Mercy is God’s Response
The prophet Hosea’s personal experience of his wife’s unfaithfulness gave him a unique perspective to enable him to raise the issue of Israel’s unfaithfulness to God. We have to remember that even though both kingdoms of Judah in the south and Israel in the north had human kings, they ultimately considered God their only ruler. So the kings were chosen for their legitimate claims to the dynastic line. But that did not guarantee their faithfulness to God and the Law in either their personal lives or in their public roles. And the prophet gave voice to God’s disappointment and anger, because their unfaithfulness was tantamount to a voluntary return to slavery. Hence the reference to their “return to Egypt.”
By extending compassion and healing, Jesus makes no distinction between personal sin and the ravages of disease and illness. Today he heals one supposedly possessed by a demon. Those who study scripture know that many physical and mental afflictions were misunderstood in those days, and were sometimes (often) attributed to evil spirits. But in one of last week’s gospel readings, Jesus heals a paralyzed man by first forgiving his sins. We do not know whether his paralysis resulted from something he did, an accident, or or was genetic in origin. But by forgiving the man’s sins, we see the Good Shepherd extending compassion and healing to his flock.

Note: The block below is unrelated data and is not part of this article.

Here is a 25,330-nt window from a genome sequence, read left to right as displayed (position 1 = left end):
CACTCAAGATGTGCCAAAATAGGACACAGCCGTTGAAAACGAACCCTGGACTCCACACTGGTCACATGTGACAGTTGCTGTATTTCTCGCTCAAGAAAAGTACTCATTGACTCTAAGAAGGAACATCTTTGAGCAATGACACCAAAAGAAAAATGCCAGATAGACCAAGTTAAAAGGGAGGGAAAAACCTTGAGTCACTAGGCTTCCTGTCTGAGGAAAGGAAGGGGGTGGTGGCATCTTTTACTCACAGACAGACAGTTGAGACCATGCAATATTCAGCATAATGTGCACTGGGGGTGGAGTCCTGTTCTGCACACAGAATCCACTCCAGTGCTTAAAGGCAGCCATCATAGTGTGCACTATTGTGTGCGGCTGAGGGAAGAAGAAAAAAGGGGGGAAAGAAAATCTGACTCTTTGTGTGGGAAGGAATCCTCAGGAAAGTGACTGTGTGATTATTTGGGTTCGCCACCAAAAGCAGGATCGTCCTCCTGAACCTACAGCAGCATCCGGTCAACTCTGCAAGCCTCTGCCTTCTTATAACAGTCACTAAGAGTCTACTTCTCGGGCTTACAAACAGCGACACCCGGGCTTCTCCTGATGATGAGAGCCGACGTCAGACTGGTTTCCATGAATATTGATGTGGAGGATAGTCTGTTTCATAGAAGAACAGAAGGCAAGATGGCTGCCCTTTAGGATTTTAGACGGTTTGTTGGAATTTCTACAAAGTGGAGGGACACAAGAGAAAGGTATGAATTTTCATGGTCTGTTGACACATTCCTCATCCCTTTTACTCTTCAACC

Then he turns to his disciples to tell them, “The harvest is abundant but the laborers are few; so ask the master of the harvest to send out laborers for his harvest,” setting the stage for tomorrow’s call of the 12. Jesus’ own mission was primarily of compassion and healing. And he seeks others to carry out his work in the world. When we extend compassion and healing, we do the work he entrusted to his church.
We offered today’s mass for the repose of +Jane Skaggs.
Rolo B Castillo © 2020